1913 Style Deviled Egg Tea Sandwiches

I like to read old cookbooks. One of the things I find interesting about old recipes is that so many do not contain a list of ingredients followed by instructions. You need to read through the recipe’s “how to” and extract a list of ingredients from the instructions. Even then, measurements are often “assumed” – case in point would be the recipe below. The instructions were all I had to go by. It was through simple trial and error that I was able to get at lease some “measurements”. Sometimes when using old recipes, I’ve had to google the instructions to refine them a bit – terms such as “kitchen spoonful”, or “saltspoon”, quick or slow oven, finely pulverized sugar – were once foreign to me. A slow oven is around 300-325 degrees, while a quick oven is around 400-425, and a very quick oven is around 450.  A saltspoon equates to about 1/4 teaspoon by today’s standards, while a kitchen spoon is about 1 tablespoon. As for pulverized sugar, that’s a gimme – powdered sugar!

One of the things I like about old cookbooks is that they contain recipes long since forgotten. Some for good reason – such as Vinegar Pie! No, not a crust made with vinegar, but an actual pie called Vinegar Pie – made with eggs and vinegar. Very inexpensive, very big during the depression.

Other “vintage” recipes are worth keeping – boiled frosting is a good example. And then there are things we simply don’t think about today – placing a cake in front of an open window to cool. Think about it – you’ve just baked a cake, and the kitchen is warm from the oven. What better way to cool the cake (and the kitchen) than to open a window?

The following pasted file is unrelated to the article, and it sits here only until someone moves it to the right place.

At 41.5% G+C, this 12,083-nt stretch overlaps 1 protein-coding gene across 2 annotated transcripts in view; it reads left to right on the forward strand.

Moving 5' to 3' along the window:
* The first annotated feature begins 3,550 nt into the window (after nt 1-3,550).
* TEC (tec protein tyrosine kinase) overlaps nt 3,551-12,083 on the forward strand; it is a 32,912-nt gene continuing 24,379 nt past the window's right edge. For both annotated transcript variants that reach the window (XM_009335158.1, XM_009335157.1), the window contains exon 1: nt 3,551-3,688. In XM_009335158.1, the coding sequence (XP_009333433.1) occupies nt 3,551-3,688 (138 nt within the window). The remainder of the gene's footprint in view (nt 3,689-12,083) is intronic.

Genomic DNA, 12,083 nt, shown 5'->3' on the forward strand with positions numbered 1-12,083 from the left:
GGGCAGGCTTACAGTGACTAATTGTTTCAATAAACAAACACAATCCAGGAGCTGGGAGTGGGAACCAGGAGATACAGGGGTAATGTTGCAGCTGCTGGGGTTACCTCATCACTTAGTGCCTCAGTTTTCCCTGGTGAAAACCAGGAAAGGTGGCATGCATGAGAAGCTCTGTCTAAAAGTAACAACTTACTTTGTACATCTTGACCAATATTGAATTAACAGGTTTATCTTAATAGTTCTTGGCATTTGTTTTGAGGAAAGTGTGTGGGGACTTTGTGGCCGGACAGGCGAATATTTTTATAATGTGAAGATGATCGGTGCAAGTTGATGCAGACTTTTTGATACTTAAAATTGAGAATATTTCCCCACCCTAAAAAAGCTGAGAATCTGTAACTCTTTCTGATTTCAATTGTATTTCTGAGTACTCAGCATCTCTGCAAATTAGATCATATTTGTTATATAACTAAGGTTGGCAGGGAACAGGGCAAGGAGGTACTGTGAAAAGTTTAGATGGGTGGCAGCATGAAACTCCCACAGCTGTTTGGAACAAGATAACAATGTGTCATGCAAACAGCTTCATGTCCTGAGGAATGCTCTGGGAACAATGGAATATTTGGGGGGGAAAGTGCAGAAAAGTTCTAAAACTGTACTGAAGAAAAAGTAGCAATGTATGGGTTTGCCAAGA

This recipe for Deviled Egg Salad Sandwiches was first published in 1913. The  same year the 16th Amendment to the United States Constitution was ratified giving the government the power to collect income tax. Woman marched on Washington in the first official Woman Suffrage Procession. Richard Nixon, Rosa Parks and Jimmy Hoffa were all born that year. All in all, it was an interesting year.

Deviled Egg Salad Sandwich – 1913 Style
6 Eggs, Hard-Boiled
Olive oil
Wine Vinegar
Salt & Pepper to taste
¼ teaspoon French mustard
2 Drops Tabasco sauce
3-4 Tablespoons mayonnaise
Lettuce Leaves (Optional)
Bread, lightly toasted
Dill pickle spears for garnish (Optional)

Peel some boiled eggs, then separate the yolks and whites.

Mash the yolks of hard-boiled eggs to a powder and moisten with olive oil and a few drops of vinegar. Work to a paste, add salt, pepper and French mustard to taste, with a drop or two of hot sauce.

Now chop the whites of the eggs until they are a fine yet coarse mixture. Place them with the yolk paste. Add mayonnaise and mix well until spreadable.  Adjust seasonings if necessary.

Spread egg mixture on lightly toasted bread, crusts removed. Quarter to create triangle shapes.

Personally, I like to make my egg salad sandwich with green leaf lettuce for color and “crunch”, then serve them up with a nice, crisp pickle spear. These little sandwiches would also be a nice “old-fashioned” addition to an afternoon tea.

Tips to Boiled Eggs: Place eggs in a pan and cover with cold water. Bring to a full boil. Remove from heat, cover and let rest for 12-14 minutes. Drain, then plunge eggs into ice-cold water to cease the cooking process. The results will be a perfectly cooked egg with a sunny yellow yolk. Once eggs have cooled enough to handle, gently roll on counter top to “crack” shell. Return to water and soak for about 20 minutes. The water will seep under shell and make peeling easier.

Author: Rosemarie's Kitchen

I'm a wife, mother, grandmother and avid home cook.I believe in eating healthy whenever possible, while still managing to indulge in life's pleasures.

Leave a Reply

Fill in your details below or click an icon to log in:

WordPress.com Logo

You are commenting using your WordPress.com account. Log Out /  Change )

Twitter picture

You are commenting using your Twitter account. Log Out /  Change )

Facebook photo

You are commenting using your Facebook account. Log Out /  Change )

Connecting to %s

%d bloggers like this: